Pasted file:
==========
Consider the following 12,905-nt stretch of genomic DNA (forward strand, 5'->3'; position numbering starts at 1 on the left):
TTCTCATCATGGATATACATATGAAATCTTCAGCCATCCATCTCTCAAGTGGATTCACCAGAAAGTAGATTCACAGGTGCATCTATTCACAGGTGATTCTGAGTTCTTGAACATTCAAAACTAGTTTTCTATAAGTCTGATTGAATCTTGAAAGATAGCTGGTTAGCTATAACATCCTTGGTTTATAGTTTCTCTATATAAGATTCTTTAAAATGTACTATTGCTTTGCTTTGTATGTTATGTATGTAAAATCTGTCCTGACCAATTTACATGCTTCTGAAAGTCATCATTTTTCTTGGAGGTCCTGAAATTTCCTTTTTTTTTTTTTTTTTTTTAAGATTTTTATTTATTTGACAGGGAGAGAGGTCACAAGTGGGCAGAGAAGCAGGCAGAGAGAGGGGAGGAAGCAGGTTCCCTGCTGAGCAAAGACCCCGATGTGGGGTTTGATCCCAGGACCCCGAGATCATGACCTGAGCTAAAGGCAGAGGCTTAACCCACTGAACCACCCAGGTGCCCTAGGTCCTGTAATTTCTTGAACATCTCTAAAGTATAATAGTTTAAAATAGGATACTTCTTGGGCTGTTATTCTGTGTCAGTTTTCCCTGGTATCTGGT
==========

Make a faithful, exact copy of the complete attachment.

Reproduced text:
Consider the following 12,905-nt stretch of genomic DNA (forward strand, 5'->3'; position numbering starts at 1 on the left):
TTCTCATCATGGATATACATATGAAATCTTCAGCCATCCATCTCTCAAGTGGATTCACCAGAAAGTAGATTCACAGGTGCATCTATTCACAGGTGATTCTGAGTTCTTGAACATTCAAAACTAGTTTTCTATAAGTCTGATTGAATCTTGAAAGATAGCTGGTTAGCTATAACATCCTTGGTTTATAGTTTCTCTATATAAGATTCTTTAAAATGTACTATTGCTTTGCTTTGTATGTTATGTATGTAAAATCTGTCCTGACCAATTTACATGCTTCTGAAAGTCATCATTTTTCTTGGAGGTCCTGAAATTTCCTTTTTTTTTTTTTTTTTTTTAAGATTTTTATTTATTTGACAGGGAGAGAGGTCACAAGTGGGCAGAGAAGCAGGCAGAGAGAGGGGAGGAAGCAGGTTCCCTGCTGAGCAAAGACCCCGATGTGGGGTTTGATCCCAGGACCCCGAGATCATGACCTGAGCTAAAGGCAGAGGCTTAACCCACTGAACCACCCAGGTGCCCTAGGTCCTGTAATTTCTTGAACATCTCTAAAGTATAATAGTTTAAAATAGGATACTTCTTGGGCTGTTATTCTGTGTCAGTTTTCCCTGGTATCTGGT